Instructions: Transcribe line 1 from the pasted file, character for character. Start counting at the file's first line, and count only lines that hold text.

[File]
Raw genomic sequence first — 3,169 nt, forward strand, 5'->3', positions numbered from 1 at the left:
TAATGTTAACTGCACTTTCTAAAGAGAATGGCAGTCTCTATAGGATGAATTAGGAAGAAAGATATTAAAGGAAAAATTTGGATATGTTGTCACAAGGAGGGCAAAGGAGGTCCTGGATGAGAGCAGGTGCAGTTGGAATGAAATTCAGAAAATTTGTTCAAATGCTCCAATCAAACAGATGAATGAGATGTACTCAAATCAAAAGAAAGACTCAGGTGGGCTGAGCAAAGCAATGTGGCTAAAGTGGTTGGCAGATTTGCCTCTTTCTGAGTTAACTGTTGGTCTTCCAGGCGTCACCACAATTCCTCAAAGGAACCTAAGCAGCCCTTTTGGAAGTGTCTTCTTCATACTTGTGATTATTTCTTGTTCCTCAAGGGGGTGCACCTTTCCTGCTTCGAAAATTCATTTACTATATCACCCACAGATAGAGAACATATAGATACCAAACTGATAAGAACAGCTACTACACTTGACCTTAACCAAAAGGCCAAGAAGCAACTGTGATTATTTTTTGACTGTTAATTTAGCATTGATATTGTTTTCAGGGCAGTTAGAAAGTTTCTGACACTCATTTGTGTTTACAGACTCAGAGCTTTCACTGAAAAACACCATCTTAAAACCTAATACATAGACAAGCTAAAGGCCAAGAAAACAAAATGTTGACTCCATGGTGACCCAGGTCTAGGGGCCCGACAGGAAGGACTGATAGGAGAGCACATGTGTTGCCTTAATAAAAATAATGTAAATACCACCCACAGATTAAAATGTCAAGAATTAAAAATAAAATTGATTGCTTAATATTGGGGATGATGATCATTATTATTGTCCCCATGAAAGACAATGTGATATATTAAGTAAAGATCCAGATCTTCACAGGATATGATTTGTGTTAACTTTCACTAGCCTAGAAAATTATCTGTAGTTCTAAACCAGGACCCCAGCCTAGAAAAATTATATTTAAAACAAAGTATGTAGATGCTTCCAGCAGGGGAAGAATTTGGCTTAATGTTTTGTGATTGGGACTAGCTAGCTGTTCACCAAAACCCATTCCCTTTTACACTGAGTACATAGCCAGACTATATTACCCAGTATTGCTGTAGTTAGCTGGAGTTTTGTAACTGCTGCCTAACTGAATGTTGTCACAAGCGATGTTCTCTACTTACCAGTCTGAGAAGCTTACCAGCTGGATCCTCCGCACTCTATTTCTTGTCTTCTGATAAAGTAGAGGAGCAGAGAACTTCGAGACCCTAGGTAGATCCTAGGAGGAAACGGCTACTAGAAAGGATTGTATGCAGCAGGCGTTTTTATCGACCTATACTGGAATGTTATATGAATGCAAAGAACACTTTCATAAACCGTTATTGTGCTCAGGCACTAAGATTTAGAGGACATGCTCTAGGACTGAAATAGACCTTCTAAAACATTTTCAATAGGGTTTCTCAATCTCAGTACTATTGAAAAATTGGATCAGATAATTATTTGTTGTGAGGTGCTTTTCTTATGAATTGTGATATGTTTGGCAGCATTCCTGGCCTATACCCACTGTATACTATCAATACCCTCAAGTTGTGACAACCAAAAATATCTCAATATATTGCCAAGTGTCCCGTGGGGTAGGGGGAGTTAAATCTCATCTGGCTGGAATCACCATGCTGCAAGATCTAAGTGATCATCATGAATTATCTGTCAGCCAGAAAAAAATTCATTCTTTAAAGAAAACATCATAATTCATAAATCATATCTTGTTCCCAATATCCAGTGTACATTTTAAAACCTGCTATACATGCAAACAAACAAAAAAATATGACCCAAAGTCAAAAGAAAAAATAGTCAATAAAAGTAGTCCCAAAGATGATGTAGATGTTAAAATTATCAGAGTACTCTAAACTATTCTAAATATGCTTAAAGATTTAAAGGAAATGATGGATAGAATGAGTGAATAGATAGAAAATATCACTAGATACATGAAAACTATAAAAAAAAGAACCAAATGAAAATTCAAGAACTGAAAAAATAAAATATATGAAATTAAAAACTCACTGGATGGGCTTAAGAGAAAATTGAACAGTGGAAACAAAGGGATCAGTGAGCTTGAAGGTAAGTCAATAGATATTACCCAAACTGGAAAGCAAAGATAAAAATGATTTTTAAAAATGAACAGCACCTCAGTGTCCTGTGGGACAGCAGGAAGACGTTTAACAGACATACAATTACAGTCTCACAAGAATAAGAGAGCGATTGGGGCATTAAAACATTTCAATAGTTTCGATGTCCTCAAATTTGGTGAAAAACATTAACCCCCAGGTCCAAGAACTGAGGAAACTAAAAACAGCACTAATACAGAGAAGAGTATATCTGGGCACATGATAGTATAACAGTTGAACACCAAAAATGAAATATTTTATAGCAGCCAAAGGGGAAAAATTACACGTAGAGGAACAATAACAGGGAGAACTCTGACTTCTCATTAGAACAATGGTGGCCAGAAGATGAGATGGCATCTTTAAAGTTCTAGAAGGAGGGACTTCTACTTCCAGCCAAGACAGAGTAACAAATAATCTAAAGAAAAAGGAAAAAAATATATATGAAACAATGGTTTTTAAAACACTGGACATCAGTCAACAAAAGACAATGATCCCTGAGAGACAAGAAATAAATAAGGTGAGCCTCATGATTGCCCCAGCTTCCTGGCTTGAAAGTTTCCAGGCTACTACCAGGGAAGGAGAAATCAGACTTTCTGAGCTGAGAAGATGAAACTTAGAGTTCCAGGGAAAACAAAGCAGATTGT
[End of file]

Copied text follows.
Raw genomic sequence first — 3,169 nt, forward strand, 5'->3', positions numbered from 1 at the left: